The log also documents several exchanges between the commission and the Department of Justice, offering the first documentation of contact between the panel and that agency. The contact is significant because Eric Dreiband, Trump’s pick to lead the Department’s civil rights division, told Democrats on the Senate Judiciary Committee as part of his confirmation process that he believed the commission and the department to be separate, and said he didn’t anticipate having a role in the probe. Senate Democrats are pressing DOJ to describe in more detail any collaboration the department has had with the commission.
On May 15, a DOJ official emailed Christy McCormick, a commissioner on the panel, about the Chicago board of elections. About two months later, at the beginning of July, a DOJ official emailed McCormick about a “voting issue.” At the beginning of September, a DOJ official sent McCormick an email forwarding a link to a news story.
On June 15, Kossack, the panel’s federal officer, emailed a DOJ official to set up a time to speak. A little over a month later, Kossack emailed a DOJ official about “collecting data from non-state entities.”
The log also raises new questions about a controversial June 28 letter the commission sent out to all 50 states requesting voter information. In the week ahead of the letter’s release, Kobach and two other commissioners, Hans von Spakovsky and J. Christian Adams, exchanged emails about its contents. Von Spakovsky, Adams and Kobach are three of the most controversial picks for the commission, and critics of the probe say they intend to weaken confidence in American election systems and make it more difficult to vote. Von Spakovsky also emailed Adams, Kobach and Kossack about potential commission members.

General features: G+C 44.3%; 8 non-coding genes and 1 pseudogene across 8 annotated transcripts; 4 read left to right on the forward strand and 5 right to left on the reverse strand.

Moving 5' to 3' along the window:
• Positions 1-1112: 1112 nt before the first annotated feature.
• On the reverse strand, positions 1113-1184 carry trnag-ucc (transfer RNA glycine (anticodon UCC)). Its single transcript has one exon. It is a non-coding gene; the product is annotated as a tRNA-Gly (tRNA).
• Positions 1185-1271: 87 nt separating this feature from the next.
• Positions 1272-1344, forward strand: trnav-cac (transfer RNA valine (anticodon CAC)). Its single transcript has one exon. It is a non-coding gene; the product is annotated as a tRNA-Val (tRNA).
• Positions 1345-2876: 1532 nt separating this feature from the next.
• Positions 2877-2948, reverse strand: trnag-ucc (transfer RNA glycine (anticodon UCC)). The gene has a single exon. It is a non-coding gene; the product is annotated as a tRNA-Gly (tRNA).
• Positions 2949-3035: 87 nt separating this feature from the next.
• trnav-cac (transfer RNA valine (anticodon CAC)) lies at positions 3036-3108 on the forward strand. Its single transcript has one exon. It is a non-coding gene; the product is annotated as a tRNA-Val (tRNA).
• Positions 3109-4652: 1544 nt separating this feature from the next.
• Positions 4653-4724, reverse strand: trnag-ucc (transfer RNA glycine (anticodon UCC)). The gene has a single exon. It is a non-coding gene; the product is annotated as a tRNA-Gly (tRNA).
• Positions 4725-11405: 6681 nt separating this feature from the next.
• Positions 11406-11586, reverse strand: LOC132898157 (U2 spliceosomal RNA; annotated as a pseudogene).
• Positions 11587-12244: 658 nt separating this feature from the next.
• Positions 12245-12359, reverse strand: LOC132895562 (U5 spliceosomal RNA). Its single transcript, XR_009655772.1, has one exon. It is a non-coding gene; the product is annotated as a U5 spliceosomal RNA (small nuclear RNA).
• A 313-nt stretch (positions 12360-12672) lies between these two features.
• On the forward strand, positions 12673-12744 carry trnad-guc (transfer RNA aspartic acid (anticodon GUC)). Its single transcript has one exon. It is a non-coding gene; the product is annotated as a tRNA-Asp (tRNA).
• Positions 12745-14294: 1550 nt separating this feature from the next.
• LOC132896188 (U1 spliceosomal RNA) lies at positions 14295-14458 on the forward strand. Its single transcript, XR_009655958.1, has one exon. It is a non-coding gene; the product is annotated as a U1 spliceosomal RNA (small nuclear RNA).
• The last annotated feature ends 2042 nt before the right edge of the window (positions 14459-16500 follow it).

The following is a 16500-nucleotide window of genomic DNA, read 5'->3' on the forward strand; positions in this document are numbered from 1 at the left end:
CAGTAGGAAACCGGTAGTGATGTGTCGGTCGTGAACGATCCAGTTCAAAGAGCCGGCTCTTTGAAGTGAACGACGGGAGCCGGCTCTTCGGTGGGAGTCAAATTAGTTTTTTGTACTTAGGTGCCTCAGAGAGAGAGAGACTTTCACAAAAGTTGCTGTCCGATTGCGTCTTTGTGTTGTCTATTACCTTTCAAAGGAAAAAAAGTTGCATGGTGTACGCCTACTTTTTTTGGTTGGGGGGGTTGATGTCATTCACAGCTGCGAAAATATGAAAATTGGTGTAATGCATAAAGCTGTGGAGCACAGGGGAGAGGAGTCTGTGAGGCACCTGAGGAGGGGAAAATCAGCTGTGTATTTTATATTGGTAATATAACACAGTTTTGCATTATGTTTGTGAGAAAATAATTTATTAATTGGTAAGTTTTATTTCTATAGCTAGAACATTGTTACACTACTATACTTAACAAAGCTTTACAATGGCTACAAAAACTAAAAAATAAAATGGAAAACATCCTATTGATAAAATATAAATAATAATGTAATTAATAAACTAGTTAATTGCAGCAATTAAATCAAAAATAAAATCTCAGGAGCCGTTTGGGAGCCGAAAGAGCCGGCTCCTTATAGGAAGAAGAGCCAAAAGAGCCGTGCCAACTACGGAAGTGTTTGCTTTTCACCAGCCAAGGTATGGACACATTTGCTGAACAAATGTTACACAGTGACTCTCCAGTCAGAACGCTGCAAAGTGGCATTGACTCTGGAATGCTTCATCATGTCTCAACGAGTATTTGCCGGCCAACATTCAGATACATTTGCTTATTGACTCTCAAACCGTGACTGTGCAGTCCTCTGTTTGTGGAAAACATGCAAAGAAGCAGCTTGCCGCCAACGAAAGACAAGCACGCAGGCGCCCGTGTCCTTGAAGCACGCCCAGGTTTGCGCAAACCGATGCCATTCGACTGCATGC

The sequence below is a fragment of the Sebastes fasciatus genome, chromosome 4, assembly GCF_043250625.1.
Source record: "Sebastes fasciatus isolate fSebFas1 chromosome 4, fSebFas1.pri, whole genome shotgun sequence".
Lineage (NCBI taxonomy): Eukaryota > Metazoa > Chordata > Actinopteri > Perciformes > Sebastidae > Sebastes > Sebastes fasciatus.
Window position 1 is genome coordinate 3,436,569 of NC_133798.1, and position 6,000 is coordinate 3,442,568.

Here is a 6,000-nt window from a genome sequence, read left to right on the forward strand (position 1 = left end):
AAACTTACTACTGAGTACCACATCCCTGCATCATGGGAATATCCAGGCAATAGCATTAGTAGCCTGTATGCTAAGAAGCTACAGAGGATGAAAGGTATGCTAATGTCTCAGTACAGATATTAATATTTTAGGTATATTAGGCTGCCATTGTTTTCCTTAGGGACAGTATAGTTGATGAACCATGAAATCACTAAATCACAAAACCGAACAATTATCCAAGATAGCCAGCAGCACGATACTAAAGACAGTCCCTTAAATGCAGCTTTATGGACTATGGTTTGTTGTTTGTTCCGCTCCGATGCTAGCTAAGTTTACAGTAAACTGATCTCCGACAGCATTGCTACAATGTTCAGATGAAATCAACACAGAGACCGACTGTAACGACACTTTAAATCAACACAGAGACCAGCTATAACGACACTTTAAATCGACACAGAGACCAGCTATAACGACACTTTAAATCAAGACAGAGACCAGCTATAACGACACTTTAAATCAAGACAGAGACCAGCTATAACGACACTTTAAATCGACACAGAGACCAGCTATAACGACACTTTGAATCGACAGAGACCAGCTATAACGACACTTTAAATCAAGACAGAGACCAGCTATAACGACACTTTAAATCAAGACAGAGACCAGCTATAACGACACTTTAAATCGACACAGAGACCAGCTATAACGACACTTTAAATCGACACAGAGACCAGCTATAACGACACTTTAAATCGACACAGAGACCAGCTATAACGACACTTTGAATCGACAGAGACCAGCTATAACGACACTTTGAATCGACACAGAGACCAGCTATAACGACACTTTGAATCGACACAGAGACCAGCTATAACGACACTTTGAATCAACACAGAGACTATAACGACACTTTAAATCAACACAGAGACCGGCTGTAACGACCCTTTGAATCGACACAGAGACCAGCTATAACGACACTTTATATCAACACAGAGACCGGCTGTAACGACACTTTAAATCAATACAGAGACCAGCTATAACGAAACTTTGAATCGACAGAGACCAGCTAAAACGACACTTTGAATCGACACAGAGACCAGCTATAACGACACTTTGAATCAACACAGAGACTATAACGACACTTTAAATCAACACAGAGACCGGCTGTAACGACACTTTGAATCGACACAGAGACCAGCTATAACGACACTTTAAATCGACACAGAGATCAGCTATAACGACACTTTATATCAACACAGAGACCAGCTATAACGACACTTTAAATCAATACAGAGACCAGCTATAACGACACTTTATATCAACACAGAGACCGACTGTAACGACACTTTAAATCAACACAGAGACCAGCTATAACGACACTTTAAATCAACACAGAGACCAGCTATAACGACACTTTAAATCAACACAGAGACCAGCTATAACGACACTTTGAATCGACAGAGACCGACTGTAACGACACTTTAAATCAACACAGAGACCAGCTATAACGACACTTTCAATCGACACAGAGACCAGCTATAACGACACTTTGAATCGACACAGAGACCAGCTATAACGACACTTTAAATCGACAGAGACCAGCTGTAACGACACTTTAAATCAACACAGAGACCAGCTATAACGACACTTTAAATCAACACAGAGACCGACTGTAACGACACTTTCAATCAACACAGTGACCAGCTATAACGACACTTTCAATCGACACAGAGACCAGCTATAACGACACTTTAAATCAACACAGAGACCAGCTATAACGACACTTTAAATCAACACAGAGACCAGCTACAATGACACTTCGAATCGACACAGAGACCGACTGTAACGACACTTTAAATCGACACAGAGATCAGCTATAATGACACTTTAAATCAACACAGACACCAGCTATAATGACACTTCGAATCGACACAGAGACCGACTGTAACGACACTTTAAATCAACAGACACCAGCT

“It appears that known vote-suppressors Kris Kobach, J. Christian Adams, and Hans von Spakovsky, worked together without the input of other commissioners to develop the unprecedented June 28th letter to state election officials seeking personal voter information,” Clarke said.
The commission has received proposals from third parties for data analysis. It’s unclear what data those groups would be analyzing, but a number of voting advocates and election officials have expressed concern about how the commission might handle and secure sensitive voter data.
“These documents raise serious concerns about the potential coordination between the Pence-Kobach commission and government agencies, including the Justice Department, the Social Security Administration and the Department of Homeland Security,” said Vanita Gupta, former head of the Justice Department’s Civil Rights Division, and president and CEO of the Leadership Conference on Civil and Human Rights.
“As we noted in June when the Commission demanded information from Secretaries of State on the same day the Justice Department sent a letter to states covered under the National Voter Registration Act, it was highly suspect then, and it is highly suspect now,” Gupta continued. “The public deserves to know what was discussed in these communications, and just what this commission is doing and how it will undermine the right to vote.”
Friday’s document can be seen in full below.